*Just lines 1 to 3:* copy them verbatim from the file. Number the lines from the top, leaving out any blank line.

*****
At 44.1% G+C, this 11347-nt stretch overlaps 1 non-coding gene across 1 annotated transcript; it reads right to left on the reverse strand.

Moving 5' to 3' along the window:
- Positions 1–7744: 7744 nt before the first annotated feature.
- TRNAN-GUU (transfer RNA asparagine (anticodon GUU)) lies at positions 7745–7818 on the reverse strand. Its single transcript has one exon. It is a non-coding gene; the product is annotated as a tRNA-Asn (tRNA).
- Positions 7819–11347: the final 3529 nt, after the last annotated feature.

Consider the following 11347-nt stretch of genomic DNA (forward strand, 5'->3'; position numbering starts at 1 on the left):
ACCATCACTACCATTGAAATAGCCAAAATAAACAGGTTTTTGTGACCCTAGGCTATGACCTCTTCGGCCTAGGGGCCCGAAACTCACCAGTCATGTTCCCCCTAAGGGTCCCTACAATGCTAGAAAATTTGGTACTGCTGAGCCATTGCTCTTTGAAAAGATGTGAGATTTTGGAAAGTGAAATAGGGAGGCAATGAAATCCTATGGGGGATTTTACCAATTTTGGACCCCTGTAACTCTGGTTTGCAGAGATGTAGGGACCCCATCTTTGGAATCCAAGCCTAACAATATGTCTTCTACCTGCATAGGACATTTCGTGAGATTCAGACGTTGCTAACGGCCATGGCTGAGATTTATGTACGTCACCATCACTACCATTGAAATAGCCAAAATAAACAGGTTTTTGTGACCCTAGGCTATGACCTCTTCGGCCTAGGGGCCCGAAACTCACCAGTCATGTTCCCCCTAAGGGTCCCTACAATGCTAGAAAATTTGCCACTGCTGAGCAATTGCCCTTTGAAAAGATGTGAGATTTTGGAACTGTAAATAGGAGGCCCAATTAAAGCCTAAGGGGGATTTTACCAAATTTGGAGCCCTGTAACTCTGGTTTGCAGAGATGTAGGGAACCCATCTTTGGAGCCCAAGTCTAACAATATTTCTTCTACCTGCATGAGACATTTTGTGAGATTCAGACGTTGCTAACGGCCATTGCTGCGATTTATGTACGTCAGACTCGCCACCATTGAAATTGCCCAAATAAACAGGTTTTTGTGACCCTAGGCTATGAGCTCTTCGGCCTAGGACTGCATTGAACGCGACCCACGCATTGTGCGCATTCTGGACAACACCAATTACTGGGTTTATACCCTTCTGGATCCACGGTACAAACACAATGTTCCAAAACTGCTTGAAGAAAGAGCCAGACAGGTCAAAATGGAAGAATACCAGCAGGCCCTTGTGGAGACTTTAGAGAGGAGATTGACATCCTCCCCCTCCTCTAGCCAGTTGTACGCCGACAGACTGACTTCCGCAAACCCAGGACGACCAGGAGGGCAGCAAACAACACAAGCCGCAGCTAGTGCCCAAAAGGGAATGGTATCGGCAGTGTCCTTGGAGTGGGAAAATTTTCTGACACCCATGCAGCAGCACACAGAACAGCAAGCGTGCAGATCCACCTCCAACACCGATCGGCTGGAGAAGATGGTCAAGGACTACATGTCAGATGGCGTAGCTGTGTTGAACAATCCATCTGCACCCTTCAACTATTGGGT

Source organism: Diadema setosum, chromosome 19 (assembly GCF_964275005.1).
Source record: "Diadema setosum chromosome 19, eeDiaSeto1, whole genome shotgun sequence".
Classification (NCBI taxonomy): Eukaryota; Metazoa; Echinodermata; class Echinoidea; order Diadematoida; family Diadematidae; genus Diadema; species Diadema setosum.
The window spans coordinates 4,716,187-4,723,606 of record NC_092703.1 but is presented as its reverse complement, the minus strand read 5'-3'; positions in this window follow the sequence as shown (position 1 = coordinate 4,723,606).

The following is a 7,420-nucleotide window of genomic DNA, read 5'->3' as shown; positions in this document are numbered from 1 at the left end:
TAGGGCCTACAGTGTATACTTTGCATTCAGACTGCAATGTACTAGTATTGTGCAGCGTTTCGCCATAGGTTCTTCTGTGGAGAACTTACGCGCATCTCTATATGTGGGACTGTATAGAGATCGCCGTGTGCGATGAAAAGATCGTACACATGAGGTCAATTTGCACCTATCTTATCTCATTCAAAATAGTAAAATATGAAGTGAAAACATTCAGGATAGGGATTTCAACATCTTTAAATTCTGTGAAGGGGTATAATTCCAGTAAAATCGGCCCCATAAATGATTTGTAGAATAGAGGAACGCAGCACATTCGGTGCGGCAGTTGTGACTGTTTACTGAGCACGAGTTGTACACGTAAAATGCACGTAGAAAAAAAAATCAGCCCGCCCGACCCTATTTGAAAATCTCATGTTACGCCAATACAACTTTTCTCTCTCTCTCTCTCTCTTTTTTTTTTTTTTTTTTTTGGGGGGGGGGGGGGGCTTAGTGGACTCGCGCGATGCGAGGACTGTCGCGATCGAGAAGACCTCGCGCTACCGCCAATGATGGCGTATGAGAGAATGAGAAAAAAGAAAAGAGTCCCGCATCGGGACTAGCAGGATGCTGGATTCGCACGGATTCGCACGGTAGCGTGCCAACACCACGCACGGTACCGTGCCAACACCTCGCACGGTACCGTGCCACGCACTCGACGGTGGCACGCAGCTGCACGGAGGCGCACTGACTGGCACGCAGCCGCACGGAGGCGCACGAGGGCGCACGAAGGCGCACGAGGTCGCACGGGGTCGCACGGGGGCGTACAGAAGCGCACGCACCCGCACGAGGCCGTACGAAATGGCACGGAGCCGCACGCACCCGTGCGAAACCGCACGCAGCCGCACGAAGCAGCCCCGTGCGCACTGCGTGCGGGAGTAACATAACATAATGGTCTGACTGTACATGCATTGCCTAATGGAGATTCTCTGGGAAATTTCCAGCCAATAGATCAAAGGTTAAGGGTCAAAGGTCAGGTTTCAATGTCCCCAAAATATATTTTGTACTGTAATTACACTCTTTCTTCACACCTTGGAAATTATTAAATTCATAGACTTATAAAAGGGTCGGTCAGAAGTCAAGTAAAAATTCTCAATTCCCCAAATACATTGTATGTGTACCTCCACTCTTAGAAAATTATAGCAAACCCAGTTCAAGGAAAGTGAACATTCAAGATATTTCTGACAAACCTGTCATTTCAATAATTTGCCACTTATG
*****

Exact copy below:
At 44.1% G+C, this 11347-nt stretch overlaps 1 non-coding gene across 1 annotated transcript; it reads right to left on the reverse strand.

Moving 5' to 3' along the window:
- Positions 1–7744: 7744 nt before the first annotated feature.